It started in 2004 with a freckle on her left shoulder.
Shirley McEntee, from Galway, noticed the new freckle but wasn’t unduly concerned.
Aged 31 at the time, she nonetheless mentioned it to her Limerick-based GP during an unrelated visit in September that year.
“He advised me to have it removed, so I did,” says Shirley. “The biopsy showed melanoma.”
She thought that, once the freckle had been removed, the melanoma was gone, but she required further surgery to remove surrounding tissue.
A paramedic with the HSE in Limerick, Shirley was out of work for six weeks after surgery.
In December 2004, she was reviewed at University Hospital Limerick and sent to Cork to see if the cancer had spread to the lymph nodes.
The tests came back clear but November the following year she developed a lump on her neck. Again, the tests came back clear.
Then, in 2009, she had a series of chest infections.
“I developed such a bad cough in work one day that I went to the emergency department in Limerick,” she says. “They took an X-ray and found a spot on the lower lobe of my left lung.”
The melanoma had returned and further surgery was required.
By January 2011, she was on Interferon to try to keep the cancer at bay. But, come September, a scan showed cancer in her right ovary and right adrenal gland. In November, she had both removed. But, on New Year’s Eve, she noticed a swelling on her neck.
A scan showed cancer in the carotid artery, which supplies the head and neck with oxygenated blood. Radiotherapy was recommended. She was given six months. “We were all kinda shocked,” Shirley says.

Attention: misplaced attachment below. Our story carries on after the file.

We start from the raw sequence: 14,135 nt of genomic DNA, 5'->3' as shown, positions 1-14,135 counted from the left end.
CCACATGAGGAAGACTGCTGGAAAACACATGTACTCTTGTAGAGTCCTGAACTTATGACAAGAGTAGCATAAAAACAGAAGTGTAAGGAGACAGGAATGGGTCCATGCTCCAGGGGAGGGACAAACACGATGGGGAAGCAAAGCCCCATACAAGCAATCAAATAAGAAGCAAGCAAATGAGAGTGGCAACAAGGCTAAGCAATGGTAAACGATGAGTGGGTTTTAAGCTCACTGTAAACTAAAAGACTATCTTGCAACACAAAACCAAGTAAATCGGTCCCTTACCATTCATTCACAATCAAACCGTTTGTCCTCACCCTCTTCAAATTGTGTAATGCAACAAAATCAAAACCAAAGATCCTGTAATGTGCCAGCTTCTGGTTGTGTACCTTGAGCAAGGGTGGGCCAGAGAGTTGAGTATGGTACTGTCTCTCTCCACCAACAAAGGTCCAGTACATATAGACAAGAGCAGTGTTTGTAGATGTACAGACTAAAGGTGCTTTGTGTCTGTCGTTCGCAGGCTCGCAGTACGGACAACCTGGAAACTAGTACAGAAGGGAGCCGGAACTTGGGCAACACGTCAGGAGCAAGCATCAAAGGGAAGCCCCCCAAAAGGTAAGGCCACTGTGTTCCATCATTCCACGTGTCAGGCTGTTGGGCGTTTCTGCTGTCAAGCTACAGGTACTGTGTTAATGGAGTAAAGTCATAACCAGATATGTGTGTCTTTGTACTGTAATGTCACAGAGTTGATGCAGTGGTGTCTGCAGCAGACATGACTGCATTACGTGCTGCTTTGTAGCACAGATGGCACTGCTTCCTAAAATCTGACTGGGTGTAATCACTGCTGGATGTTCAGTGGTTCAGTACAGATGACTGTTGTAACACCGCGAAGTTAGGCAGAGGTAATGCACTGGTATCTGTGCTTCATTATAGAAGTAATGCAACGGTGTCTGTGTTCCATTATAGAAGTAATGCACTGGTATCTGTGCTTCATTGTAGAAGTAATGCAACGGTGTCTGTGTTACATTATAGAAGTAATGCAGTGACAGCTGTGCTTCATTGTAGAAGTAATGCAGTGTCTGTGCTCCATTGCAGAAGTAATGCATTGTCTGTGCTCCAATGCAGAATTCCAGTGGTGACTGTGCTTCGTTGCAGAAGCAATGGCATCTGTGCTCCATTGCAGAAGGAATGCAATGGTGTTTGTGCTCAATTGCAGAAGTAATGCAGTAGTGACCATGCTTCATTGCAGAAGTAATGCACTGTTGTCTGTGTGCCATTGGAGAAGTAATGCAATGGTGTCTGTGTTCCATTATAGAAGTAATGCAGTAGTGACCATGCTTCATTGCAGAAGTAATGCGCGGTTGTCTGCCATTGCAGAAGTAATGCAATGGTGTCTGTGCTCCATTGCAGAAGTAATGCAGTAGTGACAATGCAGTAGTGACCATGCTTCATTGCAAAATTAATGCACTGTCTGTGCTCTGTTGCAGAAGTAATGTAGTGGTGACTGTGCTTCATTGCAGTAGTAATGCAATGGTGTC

With Shirley running out of options, consultant oncologist Raj Gupta suggested Ipilimumab, a drug described as “a melanoma milestone”.
She went for a review in May 2012 to assess if the drug had worked.
“The doctor called me in and said: ‘I think you should go buy the biggest bottle of champagne ever. We’ve gone through your scans and we’ve got others to go through them and there isn’t a trace of cancer.’ I could hardly believe him.”
All went well until September 2013. Shirley started to get headaches. This January, she fell and couldn’t regain her balance. She had melanoma on the brain.
Shirley was sent for surgery and a shunt had to be fitted later because of the pressure in her head. She now feels “100 times better”, but the spectre of melanoma lurks.
Her independence is gone because of the danger of seizures. She can’t work. She’s had to move back in with her parents and has to her house in Limerick.
After a decade of living with melanoma, Shirley wants others to avoid making the harmful choices she made. Her message is: “Stay away from sunbeds.”
“I was an avid sunbed user when I was younger,” she says. “I was a red head with milk-bottle skin and I thought I’d be brown as a berry if I went on a sunbed. Back when I was 20, everyone was on them. People were not aware of the dangers and I would use them once or twice a week.
“All I ever got was scalded, but I used them anyway from my late teens into my early 20s.”
She wasn’t big on suncream either. Now she is acutely aware of the dangers of the sun and speaks out on behalf of the Irish Skin Foundation, which supports people with skin conditions.
“Maybe I’m just noticing more because of what I’ve been through, but there seems to be tanning studios every-where. I see young ones going to their debs and going in and scalding themselves on sunbeds like I used to do.
“What I’d say is if St Tropez is good enough for Kate Moss, it’s good enough for any of us.”
The Irish Skin Foundation is holding a skin awareness event in Cork’s Kingsley Hotel tomorrow. It will include a talk on how to recognise and prevent skin cancer, living with psoriasis, and practical management of eczema. Admission is free. irishskinfoundation.ie
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